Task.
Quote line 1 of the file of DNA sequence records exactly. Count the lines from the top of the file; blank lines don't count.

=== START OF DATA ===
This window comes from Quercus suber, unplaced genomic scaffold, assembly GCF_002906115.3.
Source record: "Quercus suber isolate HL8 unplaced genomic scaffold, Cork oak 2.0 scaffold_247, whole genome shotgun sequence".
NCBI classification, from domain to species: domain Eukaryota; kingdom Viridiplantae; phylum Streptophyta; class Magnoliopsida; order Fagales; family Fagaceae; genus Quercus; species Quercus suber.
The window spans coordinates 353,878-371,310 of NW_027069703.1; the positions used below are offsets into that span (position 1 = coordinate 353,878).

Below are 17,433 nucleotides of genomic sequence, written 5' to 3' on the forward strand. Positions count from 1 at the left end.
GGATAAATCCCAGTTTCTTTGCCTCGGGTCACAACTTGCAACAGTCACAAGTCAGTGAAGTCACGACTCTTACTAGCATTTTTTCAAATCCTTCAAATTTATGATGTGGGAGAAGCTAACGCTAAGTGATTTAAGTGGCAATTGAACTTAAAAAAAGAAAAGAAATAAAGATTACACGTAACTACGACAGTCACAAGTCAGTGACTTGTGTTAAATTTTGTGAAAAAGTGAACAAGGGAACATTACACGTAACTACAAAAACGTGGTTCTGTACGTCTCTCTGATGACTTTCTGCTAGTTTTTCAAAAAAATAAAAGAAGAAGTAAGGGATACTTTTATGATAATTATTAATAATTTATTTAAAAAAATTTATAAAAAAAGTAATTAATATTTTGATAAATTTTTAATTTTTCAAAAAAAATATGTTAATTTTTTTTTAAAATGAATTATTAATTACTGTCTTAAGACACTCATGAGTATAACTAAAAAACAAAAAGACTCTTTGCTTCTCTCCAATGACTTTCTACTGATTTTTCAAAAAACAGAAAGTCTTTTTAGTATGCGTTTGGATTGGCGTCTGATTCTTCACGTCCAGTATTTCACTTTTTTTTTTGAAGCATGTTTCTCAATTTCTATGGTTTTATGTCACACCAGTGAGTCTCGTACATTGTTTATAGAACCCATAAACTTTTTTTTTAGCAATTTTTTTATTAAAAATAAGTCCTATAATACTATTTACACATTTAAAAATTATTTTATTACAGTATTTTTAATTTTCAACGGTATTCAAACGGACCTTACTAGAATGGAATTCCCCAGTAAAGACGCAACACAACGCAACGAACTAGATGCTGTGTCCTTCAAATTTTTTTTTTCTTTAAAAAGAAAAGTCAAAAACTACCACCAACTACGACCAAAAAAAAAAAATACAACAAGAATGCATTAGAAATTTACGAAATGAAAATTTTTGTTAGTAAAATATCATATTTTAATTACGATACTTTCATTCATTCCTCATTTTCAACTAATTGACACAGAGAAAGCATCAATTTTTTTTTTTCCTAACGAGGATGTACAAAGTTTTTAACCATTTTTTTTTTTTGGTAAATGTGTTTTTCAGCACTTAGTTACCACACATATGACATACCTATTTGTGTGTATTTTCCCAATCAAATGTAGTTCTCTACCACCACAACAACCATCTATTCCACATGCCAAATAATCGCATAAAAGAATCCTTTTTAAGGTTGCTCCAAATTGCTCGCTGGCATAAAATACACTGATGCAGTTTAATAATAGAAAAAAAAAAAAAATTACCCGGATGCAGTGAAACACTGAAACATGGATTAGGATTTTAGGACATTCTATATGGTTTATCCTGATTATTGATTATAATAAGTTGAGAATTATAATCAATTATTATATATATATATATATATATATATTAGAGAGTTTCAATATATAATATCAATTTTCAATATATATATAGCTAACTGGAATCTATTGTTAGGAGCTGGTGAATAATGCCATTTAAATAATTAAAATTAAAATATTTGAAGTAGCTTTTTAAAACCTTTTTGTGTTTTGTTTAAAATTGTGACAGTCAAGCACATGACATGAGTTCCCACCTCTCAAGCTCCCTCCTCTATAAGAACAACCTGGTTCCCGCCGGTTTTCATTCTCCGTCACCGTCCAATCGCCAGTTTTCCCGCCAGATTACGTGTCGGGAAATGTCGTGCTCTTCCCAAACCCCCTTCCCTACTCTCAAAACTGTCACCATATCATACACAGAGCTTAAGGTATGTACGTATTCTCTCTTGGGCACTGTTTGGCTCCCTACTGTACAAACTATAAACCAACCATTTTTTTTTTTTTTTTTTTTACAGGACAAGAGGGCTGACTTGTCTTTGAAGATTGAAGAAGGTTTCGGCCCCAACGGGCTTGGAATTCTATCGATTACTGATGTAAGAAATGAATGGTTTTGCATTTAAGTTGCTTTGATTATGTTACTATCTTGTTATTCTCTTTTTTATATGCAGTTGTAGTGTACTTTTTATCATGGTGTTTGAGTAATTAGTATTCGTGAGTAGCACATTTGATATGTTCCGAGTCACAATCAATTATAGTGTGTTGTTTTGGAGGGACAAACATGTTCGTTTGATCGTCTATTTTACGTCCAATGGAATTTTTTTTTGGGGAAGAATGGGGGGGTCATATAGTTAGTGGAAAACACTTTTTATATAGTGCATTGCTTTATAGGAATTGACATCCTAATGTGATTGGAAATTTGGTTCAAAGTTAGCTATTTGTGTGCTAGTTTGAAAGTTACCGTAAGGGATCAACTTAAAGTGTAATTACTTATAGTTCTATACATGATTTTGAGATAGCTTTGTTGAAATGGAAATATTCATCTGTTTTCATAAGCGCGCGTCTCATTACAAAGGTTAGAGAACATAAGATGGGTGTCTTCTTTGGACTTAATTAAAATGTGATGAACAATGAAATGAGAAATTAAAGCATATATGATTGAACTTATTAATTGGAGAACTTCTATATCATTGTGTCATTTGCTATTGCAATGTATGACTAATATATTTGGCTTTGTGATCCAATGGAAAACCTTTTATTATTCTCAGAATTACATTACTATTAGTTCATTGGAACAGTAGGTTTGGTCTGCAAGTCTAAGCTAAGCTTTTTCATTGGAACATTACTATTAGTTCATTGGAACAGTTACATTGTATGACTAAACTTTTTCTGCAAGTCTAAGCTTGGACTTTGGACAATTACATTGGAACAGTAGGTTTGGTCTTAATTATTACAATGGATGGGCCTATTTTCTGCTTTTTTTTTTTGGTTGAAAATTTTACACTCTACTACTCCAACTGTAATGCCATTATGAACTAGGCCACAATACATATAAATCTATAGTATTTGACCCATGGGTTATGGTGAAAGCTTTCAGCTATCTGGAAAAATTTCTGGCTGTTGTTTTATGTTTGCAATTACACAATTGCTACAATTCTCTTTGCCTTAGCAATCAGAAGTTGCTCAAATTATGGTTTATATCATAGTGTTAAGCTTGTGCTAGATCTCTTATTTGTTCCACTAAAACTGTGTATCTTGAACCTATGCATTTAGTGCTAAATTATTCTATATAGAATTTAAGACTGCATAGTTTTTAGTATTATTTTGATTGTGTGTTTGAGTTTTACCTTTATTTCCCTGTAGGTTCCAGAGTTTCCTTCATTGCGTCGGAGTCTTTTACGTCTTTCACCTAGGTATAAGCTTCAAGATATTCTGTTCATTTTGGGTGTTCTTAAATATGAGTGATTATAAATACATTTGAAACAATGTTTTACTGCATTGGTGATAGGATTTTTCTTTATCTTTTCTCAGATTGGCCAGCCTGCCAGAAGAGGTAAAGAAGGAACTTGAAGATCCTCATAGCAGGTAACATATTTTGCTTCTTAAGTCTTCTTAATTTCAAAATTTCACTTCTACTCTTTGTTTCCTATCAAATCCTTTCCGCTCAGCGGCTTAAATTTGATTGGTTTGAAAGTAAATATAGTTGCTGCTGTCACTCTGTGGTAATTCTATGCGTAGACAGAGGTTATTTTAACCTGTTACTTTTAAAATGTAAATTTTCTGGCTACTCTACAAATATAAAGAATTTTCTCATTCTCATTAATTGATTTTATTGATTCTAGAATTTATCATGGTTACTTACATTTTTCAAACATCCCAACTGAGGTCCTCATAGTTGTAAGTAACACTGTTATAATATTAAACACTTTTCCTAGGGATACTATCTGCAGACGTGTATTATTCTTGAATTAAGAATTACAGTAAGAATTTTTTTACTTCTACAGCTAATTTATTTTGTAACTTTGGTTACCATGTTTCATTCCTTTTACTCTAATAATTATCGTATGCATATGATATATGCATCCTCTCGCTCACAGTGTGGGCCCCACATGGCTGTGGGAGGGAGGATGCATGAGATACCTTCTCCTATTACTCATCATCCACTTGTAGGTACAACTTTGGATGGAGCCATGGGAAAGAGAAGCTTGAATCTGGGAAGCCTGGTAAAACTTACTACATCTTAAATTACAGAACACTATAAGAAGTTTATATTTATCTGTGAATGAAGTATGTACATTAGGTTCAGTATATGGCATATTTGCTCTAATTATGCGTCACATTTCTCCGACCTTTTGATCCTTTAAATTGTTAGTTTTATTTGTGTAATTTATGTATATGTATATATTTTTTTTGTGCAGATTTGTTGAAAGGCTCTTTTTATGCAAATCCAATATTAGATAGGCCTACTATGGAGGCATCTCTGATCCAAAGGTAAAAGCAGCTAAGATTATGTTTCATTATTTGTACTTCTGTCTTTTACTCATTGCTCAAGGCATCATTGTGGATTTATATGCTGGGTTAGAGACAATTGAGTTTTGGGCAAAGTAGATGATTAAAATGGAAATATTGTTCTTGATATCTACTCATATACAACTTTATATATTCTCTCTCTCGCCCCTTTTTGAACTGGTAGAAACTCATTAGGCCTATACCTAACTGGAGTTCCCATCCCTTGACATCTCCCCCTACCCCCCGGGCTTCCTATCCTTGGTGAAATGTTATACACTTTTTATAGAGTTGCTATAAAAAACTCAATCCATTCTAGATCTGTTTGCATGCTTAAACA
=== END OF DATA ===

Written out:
This window comes from Quercus suber, unplaced genomic scaffold, assembly GCF_002906115.3.